One thing that I’ve learned from my time as an audio engineer is that landing a job in music production isn’t something a lot of people just “fall into”. I can’t say for sure, but I highly doubt that anyone who ended up a mastering engineer or a foley artist found their path through one of those career aptitude tests back in high school. We all ended up where we are because we wanted to be a part of the process of a craft we so passionately love.
However, just because you know that industry you want to work in, doesn’t mean you know where you fit in. If you’re interested in a career in music production, you’ve come to the right place. Here are 7 careers in music production you might not know about.
A recording engineer is a person who controls a sound board in either a recording or live setting. In a studio setting, this person is the technical director of a recording session, similar to a director of photography in film.
Recording engineers work with assistants to ensure microphones are placed correctly near instruments. Since different instruments require specific microphones, they would be in charge of knowing which is the correct ones to use. Engineers may work on singles, albums or musical scores, voice overs for TV, film or video games and a number of other sound-related media productions.
You will also find audio engineers at live concerts as the one in control of the live sound board. This is the controller where all instruments, voices, and recordings are sent through. The quality of a live performance usually hinges on whether or not the audio engineer did their job correctly!
Producers are sort of like the directors of the music world. Producers are brought on to albums to help shape the overall sound and quality of the project. They would be instrumental in picking the right people to work on a particular project such as audio engineers, session musicians, mixers and mastering engineers.
Their involvement may be involved in the actual songwriting process, or brought in to the studio to help direct the band and audio engineer to achieve a desired sound.
While it’s not a necessity, many music producers have a background in musical theory or are musician themselves. In many cases, producers help write the song with both songwriters or the artists directly.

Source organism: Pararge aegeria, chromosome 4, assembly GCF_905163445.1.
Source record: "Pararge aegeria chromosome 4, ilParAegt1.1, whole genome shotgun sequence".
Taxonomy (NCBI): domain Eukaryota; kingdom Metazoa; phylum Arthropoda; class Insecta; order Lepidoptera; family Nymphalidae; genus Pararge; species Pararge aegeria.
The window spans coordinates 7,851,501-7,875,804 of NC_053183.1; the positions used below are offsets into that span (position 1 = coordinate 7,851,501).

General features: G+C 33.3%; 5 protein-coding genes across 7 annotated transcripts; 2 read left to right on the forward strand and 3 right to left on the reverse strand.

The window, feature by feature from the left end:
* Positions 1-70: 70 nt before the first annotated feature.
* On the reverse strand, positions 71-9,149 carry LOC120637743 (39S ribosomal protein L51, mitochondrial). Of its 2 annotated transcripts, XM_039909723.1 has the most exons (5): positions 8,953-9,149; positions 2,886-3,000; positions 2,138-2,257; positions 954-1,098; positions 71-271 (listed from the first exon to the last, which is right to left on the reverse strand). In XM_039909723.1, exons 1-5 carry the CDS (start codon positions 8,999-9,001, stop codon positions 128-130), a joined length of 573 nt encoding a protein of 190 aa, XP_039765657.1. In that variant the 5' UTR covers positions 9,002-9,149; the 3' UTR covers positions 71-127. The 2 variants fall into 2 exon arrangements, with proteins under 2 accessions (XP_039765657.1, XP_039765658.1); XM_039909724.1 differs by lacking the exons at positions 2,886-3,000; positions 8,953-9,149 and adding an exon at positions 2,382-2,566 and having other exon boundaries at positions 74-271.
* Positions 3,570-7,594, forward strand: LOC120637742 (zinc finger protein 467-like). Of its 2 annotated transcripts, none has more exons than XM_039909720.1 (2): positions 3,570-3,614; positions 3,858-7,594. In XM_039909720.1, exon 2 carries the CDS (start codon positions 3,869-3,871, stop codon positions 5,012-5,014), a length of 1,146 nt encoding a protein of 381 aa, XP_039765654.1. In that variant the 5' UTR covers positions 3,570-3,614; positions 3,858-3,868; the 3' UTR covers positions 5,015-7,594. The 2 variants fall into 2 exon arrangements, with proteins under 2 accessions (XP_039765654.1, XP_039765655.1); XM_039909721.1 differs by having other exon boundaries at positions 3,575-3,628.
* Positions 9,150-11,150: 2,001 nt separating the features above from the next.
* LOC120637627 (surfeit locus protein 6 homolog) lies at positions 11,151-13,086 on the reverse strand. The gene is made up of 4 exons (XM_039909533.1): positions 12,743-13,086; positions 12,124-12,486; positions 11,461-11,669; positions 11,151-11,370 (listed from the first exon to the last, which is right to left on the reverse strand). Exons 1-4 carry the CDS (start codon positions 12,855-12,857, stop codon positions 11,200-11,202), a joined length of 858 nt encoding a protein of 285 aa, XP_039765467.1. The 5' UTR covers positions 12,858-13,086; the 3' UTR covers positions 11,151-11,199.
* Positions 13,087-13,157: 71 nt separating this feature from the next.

A mixer is someone who edits the recorded musical session using an analog or digital mixing board. For this reason, many audio engineers mix on the fly during a recording session. However music mixers typically work during the post production phase, after the recording is done. As most engineering is done on digital audio workspaces or DAWs these days, each instrument and voice are recorded onto separate tracks. These tracks are determined by the sounds being picked up by each microphone. Mixers add effects such as panning: left or right in the speakers; equalization: adjusting frequency response; compression: making a track more or less dynamic and other effects. This task requires a certain artistry; like a painter making certain colours more or less prominent and adding flourishes to the finished product.
A music programmer is someone who composes music using a DAW or similar audio software. Whereas a computer programmer uses code to write software, a music programmer uses notation to write music. These artists use digital equipment to notate music, or perform them using MIDI keyboards. Many programmers also play with music samples from previous recordings to achieve a desired sound. Many artists who write their own music are music programmers, and the same goes with producers.
Have a knack for fixing things? Do you like taking things apart and putting them back together? Sounds like you might be a great Studio Technician. There are hundreds of pieces of recording equipment in the average studio, and it’s the studio technicians job to make sure it’s all functioning correctly. Sometimes a change in temperature or slight movement can affect how equipment like amps and receivers perform. Technicians may also play a role in keeping the studio’s recording drive up to date. Otherwise all of their precious recordings are lost. A recording studio can have the best engineers and assistants in the industry, but with improperly functioning equipment they face serious issues.
If you love music production but prefer to work on the business side of it, you may enjoy a career as a studio owner. Studio owners are the ones who deal with the day to day of running a recording studio. That means hiring talent like engineers and mixers, purchasing the best equipment and finding new clients. Studio owners are usually quite social, attending music conferences and events finding new people to work with.
Now this is not something that can happen overnight. Becoming a studio owner takes years of time working in the industry. They are required to have a great deal of knowledge for how the industry work, have relationships with other industry professionals and are up to date on the latest music trends.
A mastering engineer is someone who prepares a mixed song (album or score) for distribution, such as CD, vinyl or digital release. They are the last person in the production chain before the song is ready for release. Using a series of specialized audio-processing programs, these engineers take the final edit of an analog or digital recording and tweak the sound so it sounds most pleasing to the human ear. These processors allow them to edit out unpleasant squeaks, scratches or other sounds that stick out. Mastering Engineers will also listen to an album as a whole and make changes so it sounds consistent throughout.